Trump, Baseball, Sunny Weather and Methodology Changes Drive Fall 2016 Shortfalls in Television Viewing for Canadian Suppliers

The Fall TV Numeris ratings are in. According to Numeris Fall 2016 TV PPM data overall national hours tuned in Canada are down 4% vs the same period in 2015. This is a substantial drop vs the previous 4 years where audience erosion has been less apparent overall.

  • We first noticed a rating shortfall in November when the October confirmed ratings were published. Our initial investigations into the October ratings shortfall pointed to October viewing being highly disruptive vs the norm:
    1. Blue Jays Baseball Playoffs siphoned off conventional ratings
    2. The Trump Effect: American stations covering the US election saw dramatic increases in tuning by Canadian viewers. Across the board overall tuning from Canada to USA stations is up for both conventional and more notably to cable. CNN is up considerably so. The week of the election saw total US cable viewing up an astonishing +34%.
    3. Good Weather enjoyed across Canada meant that more people were outside vs inside with their sets/screens on
  • However the downward trend did continue throughout November and December.
  • When we take a closer look at the numbers we saw that the decreases were not uniform across station groups.
  • Overall Canadian Specialty viewing was down an alarming -10% vs year ago despite some specialty sports stations doing relatively well. Conventional TV was less impacted overall but also experienced some decline notably in primetime.
  • One other change occurred this Fall that may or may not have contributed to this loss of audience. As of August 29th, 2016 Numeris TV audience measurement had a methodology change. The TV universe was expanded to include Households who stream programming solely via their computer devices (i.e. have no access to live broadcast TV) and along with this there were other slight population change adjustments made to the PPM panel.  Numeris simulated the effects of these changes and projected overall variances by market of between +/- 0.6-2.5% VSYA (average -1.6%). The TV suppliers are still investigating at their end to see if this contributed as well to their Fall 2016 audience declines. One thing to watch is that there are shifts within the Canadian population with some age groups experiencing decline while others are growing. Overall, the total number of Adults 18 years of age or older has grown 1.2% nationally. Adults 18-34 and Adults 25-54 have seen some decline while Adults 55+ continue to grow.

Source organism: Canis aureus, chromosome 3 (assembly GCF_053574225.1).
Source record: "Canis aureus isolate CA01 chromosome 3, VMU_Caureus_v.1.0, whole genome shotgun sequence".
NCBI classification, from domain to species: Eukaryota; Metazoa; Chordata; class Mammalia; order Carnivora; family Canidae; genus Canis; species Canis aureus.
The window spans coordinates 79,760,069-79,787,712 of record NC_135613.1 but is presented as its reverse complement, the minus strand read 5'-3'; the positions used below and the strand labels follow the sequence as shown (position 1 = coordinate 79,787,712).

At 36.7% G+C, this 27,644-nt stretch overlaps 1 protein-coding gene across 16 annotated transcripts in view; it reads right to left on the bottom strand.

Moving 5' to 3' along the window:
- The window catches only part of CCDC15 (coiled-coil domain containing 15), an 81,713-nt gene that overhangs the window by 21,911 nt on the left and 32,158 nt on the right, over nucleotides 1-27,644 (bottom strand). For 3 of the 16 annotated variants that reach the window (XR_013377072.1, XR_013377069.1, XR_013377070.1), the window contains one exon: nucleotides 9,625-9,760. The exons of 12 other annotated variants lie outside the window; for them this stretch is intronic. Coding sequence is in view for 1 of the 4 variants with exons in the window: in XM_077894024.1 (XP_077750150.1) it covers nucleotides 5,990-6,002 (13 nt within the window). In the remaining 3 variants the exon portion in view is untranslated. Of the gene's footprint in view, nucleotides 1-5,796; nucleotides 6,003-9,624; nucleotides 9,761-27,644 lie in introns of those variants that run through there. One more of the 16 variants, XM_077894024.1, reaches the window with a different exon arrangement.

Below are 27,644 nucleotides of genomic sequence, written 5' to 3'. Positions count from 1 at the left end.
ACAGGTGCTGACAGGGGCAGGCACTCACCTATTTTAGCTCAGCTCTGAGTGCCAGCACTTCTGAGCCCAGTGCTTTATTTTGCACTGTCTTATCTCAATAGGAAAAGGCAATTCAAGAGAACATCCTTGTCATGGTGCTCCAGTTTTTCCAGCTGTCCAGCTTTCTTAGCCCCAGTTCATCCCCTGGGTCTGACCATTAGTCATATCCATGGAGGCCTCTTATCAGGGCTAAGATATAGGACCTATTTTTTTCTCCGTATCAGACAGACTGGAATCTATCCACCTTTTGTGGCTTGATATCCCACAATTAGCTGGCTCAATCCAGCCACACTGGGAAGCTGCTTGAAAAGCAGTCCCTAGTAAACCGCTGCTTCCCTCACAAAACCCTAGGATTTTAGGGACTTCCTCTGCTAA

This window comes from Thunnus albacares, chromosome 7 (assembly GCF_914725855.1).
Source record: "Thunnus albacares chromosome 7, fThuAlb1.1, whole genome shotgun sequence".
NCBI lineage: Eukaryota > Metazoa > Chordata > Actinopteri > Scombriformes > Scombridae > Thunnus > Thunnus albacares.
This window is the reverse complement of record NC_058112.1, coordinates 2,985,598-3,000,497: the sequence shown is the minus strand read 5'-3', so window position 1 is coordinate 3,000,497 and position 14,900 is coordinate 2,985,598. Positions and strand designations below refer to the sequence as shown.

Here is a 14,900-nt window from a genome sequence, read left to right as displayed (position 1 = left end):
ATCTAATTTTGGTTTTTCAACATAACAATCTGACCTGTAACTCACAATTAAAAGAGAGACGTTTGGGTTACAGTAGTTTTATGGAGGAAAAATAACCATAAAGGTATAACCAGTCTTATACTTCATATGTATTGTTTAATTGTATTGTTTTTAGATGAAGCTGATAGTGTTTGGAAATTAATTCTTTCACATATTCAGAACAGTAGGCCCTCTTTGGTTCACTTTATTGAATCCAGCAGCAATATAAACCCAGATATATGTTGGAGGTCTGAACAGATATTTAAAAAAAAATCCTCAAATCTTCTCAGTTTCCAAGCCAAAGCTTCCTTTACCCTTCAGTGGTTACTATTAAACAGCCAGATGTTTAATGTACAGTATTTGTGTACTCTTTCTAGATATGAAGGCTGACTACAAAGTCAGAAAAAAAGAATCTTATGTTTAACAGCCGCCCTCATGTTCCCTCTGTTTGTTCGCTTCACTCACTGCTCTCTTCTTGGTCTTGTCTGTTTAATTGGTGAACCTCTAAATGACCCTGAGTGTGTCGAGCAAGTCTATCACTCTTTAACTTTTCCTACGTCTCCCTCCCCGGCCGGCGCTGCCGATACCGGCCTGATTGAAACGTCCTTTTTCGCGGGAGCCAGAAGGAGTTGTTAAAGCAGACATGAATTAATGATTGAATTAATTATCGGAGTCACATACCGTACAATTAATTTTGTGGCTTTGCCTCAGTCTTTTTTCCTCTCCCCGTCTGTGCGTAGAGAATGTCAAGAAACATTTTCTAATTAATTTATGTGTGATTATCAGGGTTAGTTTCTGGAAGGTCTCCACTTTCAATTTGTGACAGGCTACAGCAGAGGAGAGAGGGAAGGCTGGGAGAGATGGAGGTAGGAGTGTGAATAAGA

• Finally, we all know that TV viewing has changed and is changing constantly. Numeris audience measurement has shown that hitherto the declines have been less than we would suspect and that TV viewing has remained surprisingly strong. Yet we do know cord cutting and streaming services like Netflix and Crave TV eat into the traditional viewing patterns. Is the Fall 2016 drop in audience the beginning of an accelerated rate of decline or is this a one-time anomaly and we will revert back to a slower pace of change? Certainly the next few ratings periods will be telling and we will be paying very close attention. Meanwhile, here at M&K Media we will continue to work to ensure that we adjust and optimize our ideal ratio of live TV and video digital pre-roll as more research becomes available.